While live music is only just starting to peep out from under the pandemic blanket, it seems the past half year has seen the release of a plethora of new recordings spanning genres, time and place. Covering all three bases is the recent, and seemingly unexpected, release of a 15-year-old collaboration between bassist Clayton Thomas (NOW now founder) and pianist Chris Abrahams, most well-known for his work in The Necks. Given the weird times we are living in, the middle of a pandemic might just be the ideal time to release something previously unheard, straight out of the vault.
Having performed and improvised together in various groupings over the past twenty years, this offering is Thomas and Abrahams recording as a duo named Truncador. Entitled ‘Strong Arm’, this eleven track, self-described song cycle was recorded over several months in 2005. In an almost purist fashion, the recording features each of the musicians on a single synthesiser for the duration of the album, a most unusual and almost territorial arrangement. The organisational symmetry evidenced by this strict instrument allocation also plays out in the curated track lengths – all of them 5:02 or 5:03.
Reflecting on the ‘form’ of the album – although worlds away from Mendelssohn’s early Romantic piano works – ‘Strong Arm’ extends the spirit of the Lieder ohne Worte – where without the human voice or words, the expression of the indefinite and the definite find new opportunities to play with and against each other. The dualistic aspects of the recording are hard to escape by this point.
Opening the album is the appropriately named ‘Overture’, with long, slow moving tones washing beneath creaking, whirring, static – a machine woken from a long sleep. By the beginning of track 2 ‘Truncador Romances’, the tempo has picked up considerably, noting that this is not an album with any conventional beats to speak of. Repeated intervals and burbling, trilling sounds punctuate the air instead, setting the groundwork for the textures and soundspaces that arise in various forms across the remaining tracks. As the album moves through its ‘cycle’ with filmic titles to boot, the offsetting of small motifs against drawn-out drones, overlaid with digital chatter and analogue synthesiser melismas, establishes a series of musical procedures that bring an oblique unity to the recording.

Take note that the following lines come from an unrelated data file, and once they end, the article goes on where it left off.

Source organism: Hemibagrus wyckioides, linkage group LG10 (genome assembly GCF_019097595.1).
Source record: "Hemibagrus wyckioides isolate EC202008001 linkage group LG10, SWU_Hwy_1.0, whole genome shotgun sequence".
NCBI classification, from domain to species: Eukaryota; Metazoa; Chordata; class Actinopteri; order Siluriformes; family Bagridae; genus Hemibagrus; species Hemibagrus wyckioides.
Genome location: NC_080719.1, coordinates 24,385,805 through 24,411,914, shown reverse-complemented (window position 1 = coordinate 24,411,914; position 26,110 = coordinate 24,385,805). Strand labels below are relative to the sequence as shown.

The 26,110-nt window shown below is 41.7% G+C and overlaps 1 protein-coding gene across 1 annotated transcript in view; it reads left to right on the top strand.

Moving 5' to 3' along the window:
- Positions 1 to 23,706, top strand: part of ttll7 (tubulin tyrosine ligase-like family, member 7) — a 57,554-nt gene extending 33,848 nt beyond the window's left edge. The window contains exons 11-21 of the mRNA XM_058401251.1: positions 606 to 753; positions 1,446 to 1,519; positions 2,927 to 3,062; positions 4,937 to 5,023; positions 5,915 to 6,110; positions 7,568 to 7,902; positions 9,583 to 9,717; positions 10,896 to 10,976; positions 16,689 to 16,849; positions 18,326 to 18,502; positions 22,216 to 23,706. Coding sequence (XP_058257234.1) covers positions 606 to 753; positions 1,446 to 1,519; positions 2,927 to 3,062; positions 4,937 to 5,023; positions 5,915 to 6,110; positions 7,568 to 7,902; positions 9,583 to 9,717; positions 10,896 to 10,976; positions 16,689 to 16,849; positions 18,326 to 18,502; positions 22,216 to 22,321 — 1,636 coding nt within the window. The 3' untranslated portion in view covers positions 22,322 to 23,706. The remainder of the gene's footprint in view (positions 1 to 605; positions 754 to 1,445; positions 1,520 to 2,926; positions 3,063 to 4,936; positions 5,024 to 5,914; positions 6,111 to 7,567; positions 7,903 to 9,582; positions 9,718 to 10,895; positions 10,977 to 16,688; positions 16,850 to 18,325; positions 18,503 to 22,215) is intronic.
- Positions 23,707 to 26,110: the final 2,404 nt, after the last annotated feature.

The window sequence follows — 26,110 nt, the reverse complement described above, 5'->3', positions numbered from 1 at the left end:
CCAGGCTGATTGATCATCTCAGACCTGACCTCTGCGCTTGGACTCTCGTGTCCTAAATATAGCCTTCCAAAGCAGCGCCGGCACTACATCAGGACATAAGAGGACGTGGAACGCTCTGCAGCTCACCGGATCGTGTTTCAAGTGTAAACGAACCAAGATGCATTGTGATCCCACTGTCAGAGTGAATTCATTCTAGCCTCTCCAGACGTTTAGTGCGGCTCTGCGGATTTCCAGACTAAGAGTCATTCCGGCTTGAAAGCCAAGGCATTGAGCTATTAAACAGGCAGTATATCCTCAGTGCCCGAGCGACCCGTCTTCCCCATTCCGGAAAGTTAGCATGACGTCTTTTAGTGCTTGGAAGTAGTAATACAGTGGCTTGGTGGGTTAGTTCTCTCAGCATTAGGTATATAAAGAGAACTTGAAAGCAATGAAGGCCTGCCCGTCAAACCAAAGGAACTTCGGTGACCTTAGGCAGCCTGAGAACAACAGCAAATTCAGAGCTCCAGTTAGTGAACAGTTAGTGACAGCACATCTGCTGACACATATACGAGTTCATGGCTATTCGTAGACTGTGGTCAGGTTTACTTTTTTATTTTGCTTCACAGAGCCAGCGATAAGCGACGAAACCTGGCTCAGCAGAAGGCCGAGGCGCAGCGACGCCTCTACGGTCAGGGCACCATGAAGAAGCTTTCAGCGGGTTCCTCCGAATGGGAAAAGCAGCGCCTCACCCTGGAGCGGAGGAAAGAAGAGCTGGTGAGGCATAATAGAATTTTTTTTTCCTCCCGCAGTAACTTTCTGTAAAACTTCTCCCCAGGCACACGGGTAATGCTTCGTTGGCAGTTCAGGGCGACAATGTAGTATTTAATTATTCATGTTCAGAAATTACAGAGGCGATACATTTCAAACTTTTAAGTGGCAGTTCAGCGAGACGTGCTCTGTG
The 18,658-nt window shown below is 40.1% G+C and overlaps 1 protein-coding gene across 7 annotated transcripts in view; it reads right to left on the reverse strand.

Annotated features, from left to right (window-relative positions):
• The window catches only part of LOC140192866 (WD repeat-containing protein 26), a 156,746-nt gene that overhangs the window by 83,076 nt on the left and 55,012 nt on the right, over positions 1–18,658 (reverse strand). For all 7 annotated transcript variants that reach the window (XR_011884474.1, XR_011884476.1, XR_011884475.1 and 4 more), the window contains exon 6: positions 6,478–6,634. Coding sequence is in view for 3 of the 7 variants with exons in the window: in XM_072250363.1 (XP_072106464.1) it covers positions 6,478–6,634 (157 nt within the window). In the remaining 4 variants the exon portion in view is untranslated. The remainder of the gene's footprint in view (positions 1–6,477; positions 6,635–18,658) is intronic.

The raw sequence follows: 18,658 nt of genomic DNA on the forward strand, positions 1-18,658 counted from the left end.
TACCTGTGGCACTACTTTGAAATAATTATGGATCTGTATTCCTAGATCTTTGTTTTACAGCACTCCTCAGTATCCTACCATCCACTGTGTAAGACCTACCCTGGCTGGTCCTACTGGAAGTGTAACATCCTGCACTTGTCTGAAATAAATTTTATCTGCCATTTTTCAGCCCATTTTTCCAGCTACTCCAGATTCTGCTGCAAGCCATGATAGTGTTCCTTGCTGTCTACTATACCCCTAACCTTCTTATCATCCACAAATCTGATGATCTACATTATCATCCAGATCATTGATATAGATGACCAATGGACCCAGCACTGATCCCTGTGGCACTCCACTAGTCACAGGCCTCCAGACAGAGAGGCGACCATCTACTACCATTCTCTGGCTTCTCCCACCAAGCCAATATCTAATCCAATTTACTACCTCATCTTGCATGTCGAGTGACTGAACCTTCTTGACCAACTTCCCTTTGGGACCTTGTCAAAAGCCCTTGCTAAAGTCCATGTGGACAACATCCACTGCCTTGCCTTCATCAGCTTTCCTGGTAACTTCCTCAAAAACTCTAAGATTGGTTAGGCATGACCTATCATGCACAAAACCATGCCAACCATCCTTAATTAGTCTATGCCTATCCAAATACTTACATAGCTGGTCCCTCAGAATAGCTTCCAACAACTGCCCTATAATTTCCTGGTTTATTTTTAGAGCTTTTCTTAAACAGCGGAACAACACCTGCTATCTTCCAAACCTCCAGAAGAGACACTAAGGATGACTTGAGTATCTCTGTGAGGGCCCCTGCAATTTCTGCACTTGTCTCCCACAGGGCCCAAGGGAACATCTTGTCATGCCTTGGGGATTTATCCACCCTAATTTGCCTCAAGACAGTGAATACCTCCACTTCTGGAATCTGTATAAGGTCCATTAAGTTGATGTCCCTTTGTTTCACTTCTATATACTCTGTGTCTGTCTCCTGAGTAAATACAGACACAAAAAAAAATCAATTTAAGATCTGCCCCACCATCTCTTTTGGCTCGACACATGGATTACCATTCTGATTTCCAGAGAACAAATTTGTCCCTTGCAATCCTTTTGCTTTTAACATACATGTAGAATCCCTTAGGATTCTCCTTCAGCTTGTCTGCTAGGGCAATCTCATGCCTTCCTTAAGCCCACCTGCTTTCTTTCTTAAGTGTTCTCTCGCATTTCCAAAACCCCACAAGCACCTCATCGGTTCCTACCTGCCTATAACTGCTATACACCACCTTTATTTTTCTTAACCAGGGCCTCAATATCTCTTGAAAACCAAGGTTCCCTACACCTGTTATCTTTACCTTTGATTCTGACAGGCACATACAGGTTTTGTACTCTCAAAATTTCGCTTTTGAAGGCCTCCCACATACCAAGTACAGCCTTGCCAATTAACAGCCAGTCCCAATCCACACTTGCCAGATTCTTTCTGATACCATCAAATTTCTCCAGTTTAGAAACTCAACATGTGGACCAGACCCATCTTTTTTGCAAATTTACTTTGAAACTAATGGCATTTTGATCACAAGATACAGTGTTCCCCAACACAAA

With churning tracks like ‘Truncador creates a human helicopter’, however, one does wonder whether this is a song cycle best performed (and perhaps recorded) live – that the spontaneity and opportunity of the live environment would afford a wider berth, more room in which these sounds could play. With both Thomas and Abrahams being consummate improvisers, its not much of a stretch to consider what a live performance might reveal. Certainly the ‘squareness’ of the production would be lost, bringing benefit to the tracks by enlivening the patterns and mutations, and thereby dissolving the ‘ever-so-slightly dated’ feel of the recording.
But then again…. maybe this album was meant to stay unreleased for a decade and a half, freed into the post-Covid world as a necessarily dark meditation. Or maybe the Truncador had simply slept long enough and waking was now the only option. Either way, this is an intriguing album from two of Sydney’s most significant experimental and improvisatory musicians, and time has captured them well.